The Cult of Relics in Early Medieval Ireland, by Niamh Wycherley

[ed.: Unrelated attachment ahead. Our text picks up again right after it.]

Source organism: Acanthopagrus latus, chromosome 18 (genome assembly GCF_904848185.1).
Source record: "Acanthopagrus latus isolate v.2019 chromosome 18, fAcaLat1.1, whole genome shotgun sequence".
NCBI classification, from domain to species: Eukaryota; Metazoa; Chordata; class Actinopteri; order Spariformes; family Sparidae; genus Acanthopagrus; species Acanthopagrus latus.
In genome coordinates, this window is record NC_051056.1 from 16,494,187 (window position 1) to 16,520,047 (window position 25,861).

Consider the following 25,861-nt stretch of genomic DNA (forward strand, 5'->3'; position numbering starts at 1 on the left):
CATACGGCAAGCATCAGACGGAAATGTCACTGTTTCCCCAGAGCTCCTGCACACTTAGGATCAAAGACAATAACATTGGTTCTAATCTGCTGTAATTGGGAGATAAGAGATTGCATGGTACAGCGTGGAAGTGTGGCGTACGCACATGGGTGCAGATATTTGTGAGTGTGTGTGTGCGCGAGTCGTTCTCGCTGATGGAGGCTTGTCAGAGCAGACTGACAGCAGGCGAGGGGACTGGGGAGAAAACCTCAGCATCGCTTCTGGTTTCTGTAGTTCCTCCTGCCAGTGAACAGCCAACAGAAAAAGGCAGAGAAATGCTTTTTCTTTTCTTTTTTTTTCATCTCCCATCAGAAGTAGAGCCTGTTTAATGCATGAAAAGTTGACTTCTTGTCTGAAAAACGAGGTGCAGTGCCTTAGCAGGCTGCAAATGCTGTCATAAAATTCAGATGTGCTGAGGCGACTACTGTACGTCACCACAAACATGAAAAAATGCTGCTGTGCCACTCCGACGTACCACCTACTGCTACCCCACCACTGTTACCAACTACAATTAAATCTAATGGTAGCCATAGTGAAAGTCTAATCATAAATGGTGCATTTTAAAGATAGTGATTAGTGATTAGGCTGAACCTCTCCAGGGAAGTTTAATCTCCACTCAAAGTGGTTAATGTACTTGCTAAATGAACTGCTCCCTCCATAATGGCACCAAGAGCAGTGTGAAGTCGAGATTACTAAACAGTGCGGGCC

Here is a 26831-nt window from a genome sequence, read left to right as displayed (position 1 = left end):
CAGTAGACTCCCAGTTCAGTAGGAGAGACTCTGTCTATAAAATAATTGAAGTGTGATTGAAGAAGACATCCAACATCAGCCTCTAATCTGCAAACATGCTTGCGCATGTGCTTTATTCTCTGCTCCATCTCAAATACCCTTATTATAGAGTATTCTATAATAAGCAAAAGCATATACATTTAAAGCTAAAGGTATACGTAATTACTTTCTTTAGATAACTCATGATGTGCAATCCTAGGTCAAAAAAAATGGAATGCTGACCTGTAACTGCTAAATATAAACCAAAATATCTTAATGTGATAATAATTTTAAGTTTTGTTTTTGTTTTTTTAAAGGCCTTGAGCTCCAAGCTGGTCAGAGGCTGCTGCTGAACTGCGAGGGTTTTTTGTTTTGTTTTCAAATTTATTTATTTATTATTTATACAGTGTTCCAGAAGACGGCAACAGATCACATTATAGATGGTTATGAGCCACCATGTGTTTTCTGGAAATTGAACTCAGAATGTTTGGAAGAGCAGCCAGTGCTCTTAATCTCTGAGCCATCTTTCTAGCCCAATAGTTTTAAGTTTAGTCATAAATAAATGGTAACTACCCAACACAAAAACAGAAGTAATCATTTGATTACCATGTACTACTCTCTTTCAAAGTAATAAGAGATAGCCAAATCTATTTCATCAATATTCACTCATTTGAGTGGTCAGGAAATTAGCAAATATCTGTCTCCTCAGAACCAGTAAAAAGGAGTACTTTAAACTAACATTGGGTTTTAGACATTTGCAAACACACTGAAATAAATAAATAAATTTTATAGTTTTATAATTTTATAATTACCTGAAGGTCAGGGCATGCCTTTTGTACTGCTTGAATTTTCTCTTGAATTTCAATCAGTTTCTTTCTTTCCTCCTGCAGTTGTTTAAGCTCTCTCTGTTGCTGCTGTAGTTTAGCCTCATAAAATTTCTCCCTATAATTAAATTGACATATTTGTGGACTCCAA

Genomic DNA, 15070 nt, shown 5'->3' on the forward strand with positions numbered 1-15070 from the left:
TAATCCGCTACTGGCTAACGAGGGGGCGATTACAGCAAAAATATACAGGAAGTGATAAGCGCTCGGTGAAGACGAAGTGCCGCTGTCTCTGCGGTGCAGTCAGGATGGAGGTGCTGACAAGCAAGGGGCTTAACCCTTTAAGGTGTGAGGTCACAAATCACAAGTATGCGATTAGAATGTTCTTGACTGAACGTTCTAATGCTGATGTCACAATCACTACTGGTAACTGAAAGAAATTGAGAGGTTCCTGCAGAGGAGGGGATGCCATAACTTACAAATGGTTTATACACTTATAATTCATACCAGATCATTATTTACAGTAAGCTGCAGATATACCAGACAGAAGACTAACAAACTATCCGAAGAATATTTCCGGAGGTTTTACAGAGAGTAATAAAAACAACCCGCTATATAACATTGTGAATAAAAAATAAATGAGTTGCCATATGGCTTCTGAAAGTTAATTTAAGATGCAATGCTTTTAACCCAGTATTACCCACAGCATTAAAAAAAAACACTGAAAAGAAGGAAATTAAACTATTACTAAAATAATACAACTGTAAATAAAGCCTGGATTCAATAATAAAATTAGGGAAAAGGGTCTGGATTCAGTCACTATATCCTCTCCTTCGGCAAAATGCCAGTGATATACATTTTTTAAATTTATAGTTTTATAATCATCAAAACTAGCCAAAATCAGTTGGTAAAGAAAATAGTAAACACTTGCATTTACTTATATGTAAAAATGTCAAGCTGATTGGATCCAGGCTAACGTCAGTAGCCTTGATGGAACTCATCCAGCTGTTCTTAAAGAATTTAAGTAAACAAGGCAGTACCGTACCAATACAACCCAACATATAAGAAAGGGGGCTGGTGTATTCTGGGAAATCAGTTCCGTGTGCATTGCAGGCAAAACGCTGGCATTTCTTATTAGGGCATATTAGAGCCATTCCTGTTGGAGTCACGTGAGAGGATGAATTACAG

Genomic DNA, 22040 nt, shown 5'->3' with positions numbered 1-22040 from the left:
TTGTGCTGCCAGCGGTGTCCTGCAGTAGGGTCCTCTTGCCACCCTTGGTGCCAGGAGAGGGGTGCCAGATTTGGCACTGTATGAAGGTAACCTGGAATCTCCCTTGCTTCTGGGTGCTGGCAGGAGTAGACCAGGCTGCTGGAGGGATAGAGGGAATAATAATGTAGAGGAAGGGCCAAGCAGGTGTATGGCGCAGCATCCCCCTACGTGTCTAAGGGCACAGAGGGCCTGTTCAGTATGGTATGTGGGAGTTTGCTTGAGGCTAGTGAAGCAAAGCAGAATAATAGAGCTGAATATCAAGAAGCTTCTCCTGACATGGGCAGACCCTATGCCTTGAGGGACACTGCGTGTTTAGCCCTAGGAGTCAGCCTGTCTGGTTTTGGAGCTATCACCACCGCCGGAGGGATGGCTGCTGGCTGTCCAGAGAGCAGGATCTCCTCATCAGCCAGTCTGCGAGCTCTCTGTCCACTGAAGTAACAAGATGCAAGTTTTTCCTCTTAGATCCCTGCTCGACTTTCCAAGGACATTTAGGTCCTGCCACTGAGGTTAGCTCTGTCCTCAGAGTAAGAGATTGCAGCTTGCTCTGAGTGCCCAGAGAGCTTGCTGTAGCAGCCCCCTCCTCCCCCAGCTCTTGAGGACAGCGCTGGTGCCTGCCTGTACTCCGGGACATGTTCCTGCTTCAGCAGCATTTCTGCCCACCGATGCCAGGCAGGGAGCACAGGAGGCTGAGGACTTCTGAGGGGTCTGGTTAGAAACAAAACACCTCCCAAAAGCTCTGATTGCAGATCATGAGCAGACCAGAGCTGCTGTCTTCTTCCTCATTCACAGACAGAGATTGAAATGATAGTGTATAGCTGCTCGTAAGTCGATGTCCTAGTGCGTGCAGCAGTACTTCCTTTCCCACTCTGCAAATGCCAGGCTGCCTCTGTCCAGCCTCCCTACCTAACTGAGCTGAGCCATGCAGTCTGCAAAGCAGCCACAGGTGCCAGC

The Cult of Relics in Early Medieval Ireland, by Niamh Wycherley Niamh Wycherley’s monograph study assesses the evidence for the cult of relics in early medieval Ireland by examining literary sources, linguistics and archaeological finds from approximately the fifth to ninth centuries. The majority of the sources and consequently most emphasis relates to developments in the seventh- and eighth-century Church, a famously dynamic period in Irish history. In the book’s six chapters, she briefly sketches the history of relic culture in the world of Late Antiquity (ch. 1), outlines the origins of the cult of relics in Ireland (ch. 2), discusses the importance of translatio (translations) in relic culture (ch. 3), the role of relics in church consecrations (ch. 4), the varied uses of relics (ch. 5) and the link between relics and identity which had implications for power and control in early medieval Ireland (ch. 6). She endeavours to associate relic culture in Ireland with broader trends in European Christianity; the presentation of the material, including associating early medieval practices with ‘relic’ cultures of different types in the modern world, lends accessibility to the work. Wycherley’s broad knowledge of the source material is apparent throughout, and her discussion of the varied terminology applied to relics (helpfully presented in an appendix) will be useful for subsequent scholarship on this topic. The attention paid to recent developments in Irish archaeology is commendable, especially when physical remains challenge the (often scanty) written evidence, and underlines that historians must be cautious when extrapolating general trends from limited sources. She also sets out to integrate the cult of relics into discussions of developments in wider society, such as the promulgation of law codes. The book succeeds in demonstrating how widely accepted relic culture was in early medieval Ireland, and Wycherley engagingly associates attitudes to patron saints with earlier reverence for ancestors indicating continuity between early medieval and pre-Christian Ireland in what would appear to be an ostensibly Christian practice. Most of the book is based on written evidence, and several sources repeatedly appear as witnesses to different aspects of relic culture. The Patrician material is clearly significant in understanding Irish attitudes to relics, not least because Armagh was without Patrick’s body and resorted to promoting other types of relics in bolstering its claims to primacy in the Irish Church. Their inventive approach is apparent in sources such as the Book of the Angel, and Wycherley carefully explicates the complex nature of relic veneration in Armagh. However, while she clearly knows the source material, insufficient attention is paid to these sources’ context: for example, when looking to texts such as the Book of the Angel (e.g. p. 169) or the later Tripartite Life of Patrick (first introduced on p. 77), considering when and why they were written is essential to understanding the extent to which they serve as witnesses to specific cases rather than widespread trends. This uncritical approach to textual sources is heightened when the Irish annals are introduced. The annals are preserved in a range of later manuscripts, such as the Annals of Ulster, Annals of Tigernach, Chronicum Scotorum and others, all of which post-date the early medieval period: indeed, the latest witness, the Annals of the Four Masters, was compiled in the seventeenth century, though this is never mentioned when it is cited here as evidence for the eighth and ninth centuries (e.g. pp. 86, 98, 165, 184). Similarly, when these sources disagree (for example, the Annals of Inisfallen and the Annals of Ulster provide conflicting information for the imposition of Emly’s law on Munster), this is introduced without comment (pp. 148–9). There is a brief attempt to consider the nature of the annals in the Appendix, ‘Hiberno-Latin: (B) martyr’ (pp. 200–202). In asserting that there is a distinction in the terms used for martyrs in the seventh and eighth centuries, the reader is told that ‘scholarly work’ (p. 201) shows a discernible shift in annal entries in this period, and the footnote refers to A.P. Smyth, ‘The Earliest Irish Annals: their first contemporary entries, and the earliest centres of recording’, Proceedings of the Royal Irish Academy, C lxxii(1972), and the opening of Nicholas Evans, The Past and the Present in Medieval Irish Chronicles (2010), pp. 1–6 (p. 202, note 20). This ignores much recent scholarship on the origin, provenance and composition of the annals—for example, that of Thomas Charles-Edwards and Daniel P. Mc Carthy, to name but two—and inaccurately implies a scholarly consensus where there is none. While Wycherley may have wanted to avoid getting mired in such debates, neglecting contextual considerations weakens the book’s argument. The wide-ranging nature of this study allows for a broader assessment of relic culture than has previously been possible: the concerns expressed here notwithstanding, Wycherley’s multidisciplinary approach presents a nuanced interpretation of the nature and practice of the cult of relics in early medieval Ireland. © Oxford University Press 2018. All rights reserved. This article is published and distributed under the terms of the Oxford University Press, Standard Journals Publication Model (https://academic.oup.com/journals/pages/about_us/legal/notices) http://www.deepdyve.com/assets/images/DeepDyve-Logo-lg.png The English Historical Review Oxford University Press